Make bath time your time

An evening bath is a good way to relieve the stresses of the day

In the summer we tend to hop in and out of the shower to cool down and freshen up, but as the evenings get darker, there's nothing quite like a relaxing bath to soak away the stress. Slipping into the bubbles may be just what you need to restore your energy – and attitude! – after a tiring workday.

A restorative ritual
If you want to make the most of your bath, it helps to gather together everything you need before you start: whether you prefer a sponge, flannel or bath mitt, oil, bubbles or salts, your favourite soap or bath gel, a soft towel or two, and creams and moisturisers to apply to your freshly cleansed skin...

There are plenty of products on the market that will cleanse, tone, relax, hydrate and revitalize your skin and transform an ordinary bath time into a luxury pampering session without breaking the bank. It's important to create the right atmosphere, too, so you may want to add soothing music and scented candles to complete the ritual.

A time just for you

The key is to immerse yourself in this world of bubbles, letting the foam caress your body and your favourite scents pervade your skin. A bath doesn't take long, but by making it your own time it will have a truly restorative effect. It can also be a good ally for your skin, and bathing is one of the secrets for a silken complexion.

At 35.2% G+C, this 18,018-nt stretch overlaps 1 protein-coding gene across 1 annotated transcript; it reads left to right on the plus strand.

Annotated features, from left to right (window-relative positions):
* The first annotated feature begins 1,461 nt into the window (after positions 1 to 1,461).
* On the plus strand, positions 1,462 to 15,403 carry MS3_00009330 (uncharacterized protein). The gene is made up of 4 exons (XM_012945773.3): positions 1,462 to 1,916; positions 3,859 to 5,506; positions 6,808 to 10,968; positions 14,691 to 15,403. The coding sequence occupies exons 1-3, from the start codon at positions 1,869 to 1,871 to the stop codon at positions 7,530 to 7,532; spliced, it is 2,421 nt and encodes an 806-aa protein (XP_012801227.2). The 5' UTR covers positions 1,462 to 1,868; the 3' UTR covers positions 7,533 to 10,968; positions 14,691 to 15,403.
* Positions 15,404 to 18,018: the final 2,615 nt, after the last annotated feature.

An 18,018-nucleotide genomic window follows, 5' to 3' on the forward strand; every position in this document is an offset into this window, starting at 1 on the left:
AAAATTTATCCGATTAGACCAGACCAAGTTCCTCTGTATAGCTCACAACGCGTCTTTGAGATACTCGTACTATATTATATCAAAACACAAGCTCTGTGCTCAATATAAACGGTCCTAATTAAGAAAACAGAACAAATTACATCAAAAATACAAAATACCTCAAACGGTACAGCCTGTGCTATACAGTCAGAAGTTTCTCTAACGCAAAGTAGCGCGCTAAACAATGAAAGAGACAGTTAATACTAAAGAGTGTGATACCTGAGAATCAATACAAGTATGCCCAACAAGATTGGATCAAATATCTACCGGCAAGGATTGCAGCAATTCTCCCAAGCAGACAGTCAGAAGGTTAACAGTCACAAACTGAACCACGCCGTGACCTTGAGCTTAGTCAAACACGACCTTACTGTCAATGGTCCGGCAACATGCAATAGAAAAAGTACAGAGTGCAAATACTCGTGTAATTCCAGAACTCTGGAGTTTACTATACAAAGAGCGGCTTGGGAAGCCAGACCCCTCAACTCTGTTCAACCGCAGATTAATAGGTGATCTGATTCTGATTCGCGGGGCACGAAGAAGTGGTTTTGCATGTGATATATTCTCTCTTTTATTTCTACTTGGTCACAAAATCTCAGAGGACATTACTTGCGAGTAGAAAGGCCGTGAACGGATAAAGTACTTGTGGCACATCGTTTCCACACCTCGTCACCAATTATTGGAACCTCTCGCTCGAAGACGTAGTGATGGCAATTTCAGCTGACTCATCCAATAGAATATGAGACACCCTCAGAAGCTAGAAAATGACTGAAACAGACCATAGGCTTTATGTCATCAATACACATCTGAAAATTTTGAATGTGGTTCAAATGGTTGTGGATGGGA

Time and temperature

The ideal duration of a bath is between ten and 15 minutes, depending on whether you want it to relax or invigorate; if it's the latter, you shouldn't stay in the water for more than five minutes. Water temperature is vital, and, particularly for a relaxing effect, the bath should be deep enough for the body to be well submerged.

To some extent, temperature depends on what your body is willing to tolerate, but it should never be above 37-38 ° (slightly higher than body temperature). For rheumatism, muscle and joint pain, heat will have a beneficial effect, but for fighting the flab and cellulite, cooler is  better. If you bathe just before bed, you are almost guaranteed to sleep well, and it's worth rounding off the session with a slightly cooler shower to stimulate circulation.

If you want the bath to relax you – perhaps the most likely scenario after a tiring day - the water should be warm enough to relax the muscles that are suffering from the most tension, such as back and neck. You can use a bath pillow or a folded towel to support your neck, and it's not a good idea to stay in the water for more than 15 minutes.

A bonus for your skin

To complete the beauty treatment, you can take advantage of the time in the water to apply a face mask – cleansing, moisturising or relaxing. Then switch off the outside world for a short while: close your eyes, listen to the music and breath in the fragrance of the bath oil or the candles. When you rejoin the world, everything should be back in proportion and easier to deal with.


  • Take the time to rest not just your body, but your mind: focus on pleasant thoughts.
  • Keep the bathroom warm and comfortable, not excessively hot.

  • Why not try a relaxing herbal tea – in a unbreakable cup, of course, to avoid accidents!

  • Never get out of the bath suddenly – particularly if you find you're getting dozy – as you may become dizzy or slip.
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